A warrior's transformation

  • Published
  • By Staff Sgt. Tracey Rickert
  • 56th Medical Support Squadron
In October 2006, my number came up: the Air Force tagged me to deploy to Iraq to support the war on terrorism. I can't say I was happy. As a matter of fact, I didn't say much at all. I just sobbed.

My husband and I are both active duty. We had a plan, and deploying was not part of it. I was going to finish my degree, we were going to expand our family by one and then I was going to separate from the military. Needless to say, our plan did not work out.

January 17, I said goodbye to my husband and my 18-month-old son and boarded a plane with five others destined for the field hospital at Balad Air Base, Iraq.

For the first few weeks of my deployment, I cried myself to sleep nearly every night. I missed my husband and baby so much it hurt. Additionally, working in patient administration at the hospital, I witnessed terrible things.

We were responsible for loading and unloading all patients from the helicopters. We were the first to see the wounded. It was not long after the first American soldier died and the first Iraqi child came into the emergency room screaming, that I began to understand how important it was for me to be there. I felt pride and honor in taking care of American heroes. Many patients just wanted someone to listen to their story, and others needed help accomplishing simple tasks.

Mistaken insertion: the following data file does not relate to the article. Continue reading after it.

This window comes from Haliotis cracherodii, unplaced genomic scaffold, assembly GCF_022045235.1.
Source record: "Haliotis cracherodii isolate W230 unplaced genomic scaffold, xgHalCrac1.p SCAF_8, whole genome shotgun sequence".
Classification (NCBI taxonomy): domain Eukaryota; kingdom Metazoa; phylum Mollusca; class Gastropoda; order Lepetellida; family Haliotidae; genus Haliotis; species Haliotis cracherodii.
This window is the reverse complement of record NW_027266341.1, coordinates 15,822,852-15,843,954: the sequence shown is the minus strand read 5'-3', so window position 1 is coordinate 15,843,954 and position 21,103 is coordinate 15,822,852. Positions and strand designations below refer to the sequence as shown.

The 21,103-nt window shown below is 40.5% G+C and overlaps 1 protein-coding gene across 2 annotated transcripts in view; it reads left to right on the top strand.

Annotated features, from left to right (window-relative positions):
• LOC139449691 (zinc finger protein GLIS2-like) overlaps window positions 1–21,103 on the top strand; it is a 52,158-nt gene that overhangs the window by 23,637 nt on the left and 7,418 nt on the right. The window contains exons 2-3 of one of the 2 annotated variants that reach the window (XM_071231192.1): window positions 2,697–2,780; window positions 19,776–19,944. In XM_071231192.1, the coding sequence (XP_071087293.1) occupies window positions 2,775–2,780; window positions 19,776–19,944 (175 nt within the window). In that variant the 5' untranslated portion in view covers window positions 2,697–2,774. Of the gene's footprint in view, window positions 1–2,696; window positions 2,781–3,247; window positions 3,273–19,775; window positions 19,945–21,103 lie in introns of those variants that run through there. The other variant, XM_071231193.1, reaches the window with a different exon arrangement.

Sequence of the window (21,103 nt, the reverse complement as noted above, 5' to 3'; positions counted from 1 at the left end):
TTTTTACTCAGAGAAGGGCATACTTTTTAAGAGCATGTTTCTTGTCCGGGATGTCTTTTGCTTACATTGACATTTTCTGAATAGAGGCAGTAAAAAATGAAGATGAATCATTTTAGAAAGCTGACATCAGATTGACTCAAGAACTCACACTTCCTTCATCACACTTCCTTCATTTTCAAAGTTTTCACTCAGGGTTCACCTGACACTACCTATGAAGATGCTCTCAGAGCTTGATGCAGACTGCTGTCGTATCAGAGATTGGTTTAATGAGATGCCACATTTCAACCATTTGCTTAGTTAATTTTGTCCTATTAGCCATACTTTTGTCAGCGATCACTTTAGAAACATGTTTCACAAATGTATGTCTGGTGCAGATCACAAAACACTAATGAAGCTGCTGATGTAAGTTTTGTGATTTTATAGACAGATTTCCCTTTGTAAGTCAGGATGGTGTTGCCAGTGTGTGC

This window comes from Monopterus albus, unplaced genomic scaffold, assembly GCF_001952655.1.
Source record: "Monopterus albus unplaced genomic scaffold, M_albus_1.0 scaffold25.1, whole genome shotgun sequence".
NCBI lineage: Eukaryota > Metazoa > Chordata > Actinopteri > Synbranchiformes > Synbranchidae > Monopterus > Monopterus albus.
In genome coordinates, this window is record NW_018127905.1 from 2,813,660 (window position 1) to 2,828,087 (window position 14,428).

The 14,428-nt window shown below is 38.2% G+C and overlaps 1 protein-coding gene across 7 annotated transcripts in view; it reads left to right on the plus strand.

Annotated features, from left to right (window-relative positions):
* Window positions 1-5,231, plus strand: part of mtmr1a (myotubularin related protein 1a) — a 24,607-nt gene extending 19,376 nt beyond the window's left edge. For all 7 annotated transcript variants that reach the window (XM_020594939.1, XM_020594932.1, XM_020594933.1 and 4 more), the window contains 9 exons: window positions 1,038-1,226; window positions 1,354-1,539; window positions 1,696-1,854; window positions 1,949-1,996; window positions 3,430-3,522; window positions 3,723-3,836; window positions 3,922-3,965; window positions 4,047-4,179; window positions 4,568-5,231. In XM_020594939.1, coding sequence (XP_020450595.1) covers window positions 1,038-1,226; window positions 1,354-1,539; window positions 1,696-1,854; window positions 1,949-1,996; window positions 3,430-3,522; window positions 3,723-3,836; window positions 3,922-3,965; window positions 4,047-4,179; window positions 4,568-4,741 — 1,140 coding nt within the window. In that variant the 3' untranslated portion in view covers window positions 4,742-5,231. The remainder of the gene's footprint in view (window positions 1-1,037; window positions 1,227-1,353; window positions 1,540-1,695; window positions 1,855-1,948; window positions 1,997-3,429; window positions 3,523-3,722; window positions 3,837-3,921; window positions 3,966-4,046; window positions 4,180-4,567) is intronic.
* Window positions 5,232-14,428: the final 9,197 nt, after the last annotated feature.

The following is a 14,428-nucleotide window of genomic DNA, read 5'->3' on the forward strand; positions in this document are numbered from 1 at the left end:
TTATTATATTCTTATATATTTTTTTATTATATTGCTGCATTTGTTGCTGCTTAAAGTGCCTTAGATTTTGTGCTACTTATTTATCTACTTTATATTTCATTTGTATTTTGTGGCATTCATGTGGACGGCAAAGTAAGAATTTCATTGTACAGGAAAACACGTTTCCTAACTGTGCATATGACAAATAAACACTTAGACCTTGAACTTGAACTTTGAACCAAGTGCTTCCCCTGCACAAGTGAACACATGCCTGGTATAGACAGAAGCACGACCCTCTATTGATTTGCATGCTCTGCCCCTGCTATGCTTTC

I remember one evening after dinner I stayed behind and helped feed ice cream to three patients who had both arms wrapped. They talked about what they had been through and how they got hurt. But most wanted to talk about their families and how much they looked forward to seeing them again.

Unfortunately, not everyone lived to tell their stories.

Among my duties was one of the saddest things I ever had to do. I helped tag and bag all the bodies of fallen comrades. I remember having an American soldier's wedding ring and family picture of him, his wife and their child sitting on my desk while I filled out his death certificate. They tell you not to personalize things, but it's hard when you see their family and think of your own.

As heart wrenching as this duty was, it also turned out to be one of the most honorable things I have ever done. Those troops gave the ultimate sacrifice. They died to make our country a better place for their families and mine. I had the honor to ensure their remains were treated with the respect and dignity they had earned. You could never believe the honor and pride you feel when you wrap an American Flag around a fallen war hero.

I quit crying myself to sleep.

I'd realized the importance of my service. I still hated being away from my family, but at least I knew they were safe. I was there to help take care of other families. As much as I did not want to deploy, it ended up being one of the best experiences of my life. I am back with friends and family now, and I am grateful for that. But my experiences have given me a different perspective on life and the military. Since being back, I've decided to reenlist and continue my Air Force career.

I see the big picture now.